Technical Sidemount Diver course

Since the beginning of the century, one of the most significant changes in the equipment cave divers use has been the shift from backmounted doubles to sidemount. Not only do a substantial number of cave divers now sidemount, it’s possible that there are more open-circuit sidemount cave divers than backmount cave divers.

Sidemount can provide a number of benefits for any diver, but is especially well suited for cave diving. (It was, after all, cave divers who invented sidemount.) Among these benefits:

  • Sidemount provides total gas redundancy. Even should you lose the use of an entire sidemount bottle, you should be able to exit the cave on the remaining cylinder and not have to share gas with a buddy.
  • With sidemount, you don’t need eyes in the back of your head. You can check to make sure cylinders, valves and regulators aren’t leaking just by looking down at them. Similarly, you don’t have to remember how an isolation manifold operates or reach behind you to shut down a leaky valve or regulator.
  • Go where others can’t. Many Florida caves have low, wide areas known as bedding planes. Many of these are too tight for backmount. Sidemount, however, can give you access to areas backmount divers can’t go.

Tech Sidemount vs. “normal” Sidemount…what’s the difference?

International Training, the parent organization for Scuba Diving International (SDI) and Technical Diving International (TDI) offers both SDI and TDI versions of their Sidemount Diver course. Both courses are very similar. Both use the same learning materials (which, by the way, we wrote). So what’s the difference?

  • The SDI Sidemount Diver course is aimed specifically at recreational divers who will not be using sidemount in caves or wrecks, or going beyond sport diving depth and time limits.
  • The TDI Sidemount Diver course, on the other hand, specifically targets those who will use sidemount in caves or wrecks, and possibly with the addition of stage or deco cylinders. It covers everything in the SDI course, plus additional tech skills, such as SMB deployment from depth.

Although we can teach the SDI course if specifically requested, by default we offer the TDI one. It is possible to take this as a standalone program; however, our students generally combine this with our Apprentice Cave Diver course.

If you will not be using sidemount during your cave diver training, what you should be looking at is our CDS Basics Orientation course.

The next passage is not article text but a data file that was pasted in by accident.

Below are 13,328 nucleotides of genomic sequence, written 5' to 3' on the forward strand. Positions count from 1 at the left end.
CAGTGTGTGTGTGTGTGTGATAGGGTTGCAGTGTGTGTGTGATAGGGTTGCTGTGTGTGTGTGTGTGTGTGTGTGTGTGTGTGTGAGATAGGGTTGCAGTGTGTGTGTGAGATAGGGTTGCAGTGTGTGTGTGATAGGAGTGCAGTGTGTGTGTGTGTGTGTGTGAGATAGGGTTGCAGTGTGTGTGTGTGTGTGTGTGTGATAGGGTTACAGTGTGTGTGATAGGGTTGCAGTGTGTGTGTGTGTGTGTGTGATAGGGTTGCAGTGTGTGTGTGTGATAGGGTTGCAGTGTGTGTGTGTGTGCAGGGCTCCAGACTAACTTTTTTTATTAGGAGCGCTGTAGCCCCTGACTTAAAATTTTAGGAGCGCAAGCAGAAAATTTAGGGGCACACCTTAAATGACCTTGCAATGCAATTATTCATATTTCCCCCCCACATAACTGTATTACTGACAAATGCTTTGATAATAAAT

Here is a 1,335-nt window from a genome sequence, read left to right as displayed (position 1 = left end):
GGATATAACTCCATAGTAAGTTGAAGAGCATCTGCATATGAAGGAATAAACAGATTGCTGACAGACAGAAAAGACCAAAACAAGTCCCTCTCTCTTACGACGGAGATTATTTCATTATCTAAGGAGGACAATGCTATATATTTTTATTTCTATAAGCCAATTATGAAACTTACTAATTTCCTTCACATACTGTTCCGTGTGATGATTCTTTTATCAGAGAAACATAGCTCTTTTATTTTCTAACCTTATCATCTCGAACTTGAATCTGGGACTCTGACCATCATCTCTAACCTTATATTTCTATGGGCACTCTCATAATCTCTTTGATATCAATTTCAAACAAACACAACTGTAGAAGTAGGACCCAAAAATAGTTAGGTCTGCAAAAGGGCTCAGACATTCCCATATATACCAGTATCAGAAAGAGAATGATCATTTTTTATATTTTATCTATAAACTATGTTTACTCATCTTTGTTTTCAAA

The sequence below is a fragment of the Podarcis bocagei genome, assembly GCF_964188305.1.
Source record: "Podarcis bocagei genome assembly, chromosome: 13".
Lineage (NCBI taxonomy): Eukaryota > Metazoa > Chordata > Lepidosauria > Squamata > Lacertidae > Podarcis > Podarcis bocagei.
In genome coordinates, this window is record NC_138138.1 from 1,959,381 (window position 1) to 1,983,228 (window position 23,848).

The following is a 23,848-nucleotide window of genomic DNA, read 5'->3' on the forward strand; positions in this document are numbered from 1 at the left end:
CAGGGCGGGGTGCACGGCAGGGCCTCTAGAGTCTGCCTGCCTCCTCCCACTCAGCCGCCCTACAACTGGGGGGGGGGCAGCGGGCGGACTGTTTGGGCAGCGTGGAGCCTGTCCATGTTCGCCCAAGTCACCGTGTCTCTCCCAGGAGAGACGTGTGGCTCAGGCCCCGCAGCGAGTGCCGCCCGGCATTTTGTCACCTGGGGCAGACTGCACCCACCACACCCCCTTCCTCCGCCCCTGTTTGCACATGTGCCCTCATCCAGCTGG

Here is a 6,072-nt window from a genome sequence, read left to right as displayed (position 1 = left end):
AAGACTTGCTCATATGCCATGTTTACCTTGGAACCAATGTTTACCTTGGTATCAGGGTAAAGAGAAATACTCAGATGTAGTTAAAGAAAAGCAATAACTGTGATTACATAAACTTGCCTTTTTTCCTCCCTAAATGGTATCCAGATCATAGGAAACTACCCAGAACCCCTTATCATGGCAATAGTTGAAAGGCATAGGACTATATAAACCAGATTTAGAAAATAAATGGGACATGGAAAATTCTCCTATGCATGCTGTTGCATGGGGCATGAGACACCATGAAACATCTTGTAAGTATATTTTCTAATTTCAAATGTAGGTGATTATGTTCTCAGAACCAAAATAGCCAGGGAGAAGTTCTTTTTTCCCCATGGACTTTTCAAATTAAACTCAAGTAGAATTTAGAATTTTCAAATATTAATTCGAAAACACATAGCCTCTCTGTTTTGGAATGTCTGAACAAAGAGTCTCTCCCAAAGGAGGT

• Be at least 18 years old
  • Be certified to the Advanced Open Water Diver level or equivalent
  • Possess Nitrox Diver certification

Time frames

  • The Technical Sidemount Diver course generally takes two days and approximately four dives.
  • If your goal in taking this course is to get ready for cave diver training, your best value is to take this course in combination with our Apprentice Cave Diver course. Doing so will save you both time and money.
  • With sufficient notice, we can usually accommodate requests for specific course dates.

Required equipment

As your goal in taking this course is to learn the basic set up and operation of the equipment you will use as part of your cave and/or tech diver training, you will need that same equipment for this course. This includes:

  • Mask and flat-bladed scuba fins with adjustable or spring heel straps
  • Adequate thermal protection for prolonged exposure to 21° C/72° F water
  • Sidemount harness and air cell
  • Two sidemount cylinders
  • Two separate regulator first and second stages
  • At least one mission-capable dive computer
  • Slate or wet notes
  • Two Z-knives or comparable cutting tools
  • One primary light
  • Two backup lights
  • Two safety reels/spools with a total of at least 50 m/150 ft of line
  • Stage bottle and regulator

Be aware than any equipment you use must meet very specific requirements. Learn more…

Items such as cylinders and primary lights, which my be difficult to travel with, are available for rental. Be sure to alert us if you will need any of these.

 Choose your price

Know what you’re getting: Prices include instruction and eLearning fees. Bear in mind, the cost of eLearning, by itself, can be worth anywhere from $140 to $280 or more. Thus, a $640 course from us may actually cost the same as a $500 course from someone else if you have to pay for elearning separately.

Certification cards: We issue these only when earned. Simply taking part in a course does not guarantee certification. For cave courses, certification cards from multiple training agencies may be available. C-cards generally cost around $30 each, depending on agency. Your instructor can tell you more.

Technical Sidemount Course

Get a little on the side…
$ 600 Single student price
  • Two days
  • Four or more dives

Technical Sidemount Course

Get a little on the side…
$ 500 Per student for two or more
  • Two days
  • Four or more dives
Best value

eLearning included at no extra charge

Computer-aided instruction is an integral part of nearly every course we teach. The Why? is simple: eLearning helps get our students in the water sooner and spend more time there. It’s why we include the cost of any applicable eLearning programs — usually a $140 value — in our courses at no extra charge. This translates directly into an extra day of in-water training. The value of that? Priceless.

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